Provo Temple Underpinning

GEI designed the innovative underpinning system (designed by GEI with client Nicholson Construction Company) which was employed to salvage the fire-gutted Provo Tabernacle, an historic building built circa 1898, to stabilize the remaining exterior walls so that excavation could occur beneath the structure to preserve the temple. In addition, the underpinning system allowed the owner, The Church of Jesus Christ of Latter-Day Saints, to expand the size and purpose of the building, and rededicate it as a tabernacle.

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Provo Temple Underpinning - GEI
Provo Temple Underpinning - GEI
Provo Temple Underpinning - GEI
Provo Temple Underpinning - GEI
Provo Temple Underpinning - GEI
Provo Temple Underpinning - GEI
Provo Temple Underpinning - GEI
Provo Temple Underpinning - GEI
Provo Temple Underpinning - GEI
Provo Temple Underpinning - GEI
Provo Temple Underpinning - GEI

Key Challenges

The Provo City Center Temple had stood for more than one hundred years when a devastating fire gutted the building, leaving only the exterior brick walls standing.  Instead of demolishing the temple, however, the Mormon Church opted to preserve and expand it.  The restoration included the addition of two stories of underground space below the existing shallow foundations, a feature that would require the brick walls to be supported in place while excavation and new construction were performed below.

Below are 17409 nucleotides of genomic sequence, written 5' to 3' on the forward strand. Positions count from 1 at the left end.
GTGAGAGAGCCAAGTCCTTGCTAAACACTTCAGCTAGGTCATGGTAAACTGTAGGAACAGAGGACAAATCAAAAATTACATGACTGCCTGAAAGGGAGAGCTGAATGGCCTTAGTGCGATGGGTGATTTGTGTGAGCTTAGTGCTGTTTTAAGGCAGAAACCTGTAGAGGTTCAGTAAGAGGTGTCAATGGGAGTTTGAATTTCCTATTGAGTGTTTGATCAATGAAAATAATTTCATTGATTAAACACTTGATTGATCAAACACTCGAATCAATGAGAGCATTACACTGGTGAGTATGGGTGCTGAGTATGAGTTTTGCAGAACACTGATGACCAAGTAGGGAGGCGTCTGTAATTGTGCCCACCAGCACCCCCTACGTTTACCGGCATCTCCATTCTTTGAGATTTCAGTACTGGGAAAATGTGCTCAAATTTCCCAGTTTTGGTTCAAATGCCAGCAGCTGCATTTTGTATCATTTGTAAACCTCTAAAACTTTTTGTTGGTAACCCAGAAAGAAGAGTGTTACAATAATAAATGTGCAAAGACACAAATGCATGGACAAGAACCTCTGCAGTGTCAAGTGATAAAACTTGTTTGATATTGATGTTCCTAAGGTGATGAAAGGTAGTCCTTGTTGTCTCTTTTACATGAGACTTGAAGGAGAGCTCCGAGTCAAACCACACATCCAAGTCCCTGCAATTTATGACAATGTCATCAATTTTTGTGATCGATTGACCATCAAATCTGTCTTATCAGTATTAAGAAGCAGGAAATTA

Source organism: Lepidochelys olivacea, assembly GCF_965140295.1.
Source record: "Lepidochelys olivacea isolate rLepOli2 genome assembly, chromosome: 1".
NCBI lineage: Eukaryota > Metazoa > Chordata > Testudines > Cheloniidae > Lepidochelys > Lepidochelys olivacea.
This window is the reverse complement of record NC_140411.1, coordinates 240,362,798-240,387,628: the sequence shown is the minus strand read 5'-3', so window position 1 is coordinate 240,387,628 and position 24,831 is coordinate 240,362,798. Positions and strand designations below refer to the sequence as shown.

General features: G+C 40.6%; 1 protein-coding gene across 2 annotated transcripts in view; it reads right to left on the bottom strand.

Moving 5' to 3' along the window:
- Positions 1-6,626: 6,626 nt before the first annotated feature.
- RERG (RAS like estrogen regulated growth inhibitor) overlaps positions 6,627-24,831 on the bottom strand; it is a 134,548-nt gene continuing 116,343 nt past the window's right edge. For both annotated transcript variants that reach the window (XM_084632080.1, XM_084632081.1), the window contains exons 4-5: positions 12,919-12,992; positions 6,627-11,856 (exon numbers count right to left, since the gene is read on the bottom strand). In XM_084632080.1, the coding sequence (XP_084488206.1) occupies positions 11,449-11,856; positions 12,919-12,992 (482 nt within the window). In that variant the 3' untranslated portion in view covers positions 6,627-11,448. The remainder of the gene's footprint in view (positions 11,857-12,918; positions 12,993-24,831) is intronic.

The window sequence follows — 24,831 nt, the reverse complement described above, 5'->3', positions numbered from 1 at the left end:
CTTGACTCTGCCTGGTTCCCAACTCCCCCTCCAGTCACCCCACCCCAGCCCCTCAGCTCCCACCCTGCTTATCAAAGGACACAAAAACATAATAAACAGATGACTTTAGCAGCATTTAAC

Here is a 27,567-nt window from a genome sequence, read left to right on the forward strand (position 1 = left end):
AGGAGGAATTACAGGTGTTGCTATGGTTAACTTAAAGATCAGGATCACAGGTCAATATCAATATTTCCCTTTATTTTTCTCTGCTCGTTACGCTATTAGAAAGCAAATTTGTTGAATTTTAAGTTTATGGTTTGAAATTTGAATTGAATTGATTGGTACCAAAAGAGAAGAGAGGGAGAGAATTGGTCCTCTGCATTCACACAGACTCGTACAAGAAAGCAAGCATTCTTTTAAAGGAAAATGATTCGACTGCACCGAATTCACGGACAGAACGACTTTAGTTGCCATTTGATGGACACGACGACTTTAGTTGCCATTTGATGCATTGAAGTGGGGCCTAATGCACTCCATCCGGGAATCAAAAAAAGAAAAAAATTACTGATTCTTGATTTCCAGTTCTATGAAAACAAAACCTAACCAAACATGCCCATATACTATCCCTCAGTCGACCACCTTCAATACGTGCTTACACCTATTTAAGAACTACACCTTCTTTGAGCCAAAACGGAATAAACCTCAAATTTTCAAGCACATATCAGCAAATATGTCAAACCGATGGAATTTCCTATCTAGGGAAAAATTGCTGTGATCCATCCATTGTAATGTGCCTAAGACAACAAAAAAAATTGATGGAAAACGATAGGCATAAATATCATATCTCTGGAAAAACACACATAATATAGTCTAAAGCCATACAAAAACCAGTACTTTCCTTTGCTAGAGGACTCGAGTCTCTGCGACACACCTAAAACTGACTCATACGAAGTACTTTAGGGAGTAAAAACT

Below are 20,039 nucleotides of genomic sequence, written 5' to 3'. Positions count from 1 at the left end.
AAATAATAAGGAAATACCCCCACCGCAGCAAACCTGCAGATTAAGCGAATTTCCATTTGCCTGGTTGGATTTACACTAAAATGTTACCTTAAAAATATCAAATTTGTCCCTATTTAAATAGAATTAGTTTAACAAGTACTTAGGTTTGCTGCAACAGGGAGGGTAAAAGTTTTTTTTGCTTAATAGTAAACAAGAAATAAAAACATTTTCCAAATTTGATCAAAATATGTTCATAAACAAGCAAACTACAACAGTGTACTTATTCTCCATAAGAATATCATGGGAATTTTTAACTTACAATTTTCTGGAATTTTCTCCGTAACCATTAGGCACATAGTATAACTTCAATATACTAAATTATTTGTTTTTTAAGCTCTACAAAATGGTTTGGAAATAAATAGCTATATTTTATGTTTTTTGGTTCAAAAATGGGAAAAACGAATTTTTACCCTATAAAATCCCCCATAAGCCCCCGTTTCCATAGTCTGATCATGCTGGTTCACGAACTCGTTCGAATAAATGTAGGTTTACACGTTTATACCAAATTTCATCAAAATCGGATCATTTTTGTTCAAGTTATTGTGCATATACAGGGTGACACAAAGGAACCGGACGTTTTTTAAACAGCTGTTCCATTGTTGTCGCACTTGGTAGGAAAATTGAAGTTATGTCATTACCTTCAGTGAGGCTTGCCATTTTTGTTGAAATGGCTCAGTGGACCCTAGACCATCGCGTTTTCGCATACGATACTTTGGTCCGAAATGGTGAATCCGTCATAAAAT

In a design-build partnership, GEI Consultants and Nicholson Construction Company worked together to design the pioneering underpinning system to lift the brick facade off its existing shallow foundation; excavate 35 feet below street grade, and prepare the site for the build-out of a new basement under the historic structure.  As Engineer-of-Record, GEI designed underpinning micropiles, needle beams, and bracing to support the tabernacle and resist lateral loads during excavation. This unique underpinning structure was able to keep the 6.8 million pound (3,400 tons) of building façade in the air and enable the excavation underneath the structure to take place without compromising the existing façade.

For about six months, while the new mat foundation and basement walls were being constructed, the temple remained supported above the jobsite. The structure had to withstand several potential outside forces, such as wind shear, seismic activity, ongoing construction vibrations, and general out-of-plumb conditions. The result of this project was a dramatic undertaking that attracted the rapt attention of the public and showcased the vision of the Church, the skill and workmanship of the contractor, and the technical prowess of the civil engineering profession. Local residents and news media wondered at the marvel of the temple “hovering” in mid-air.

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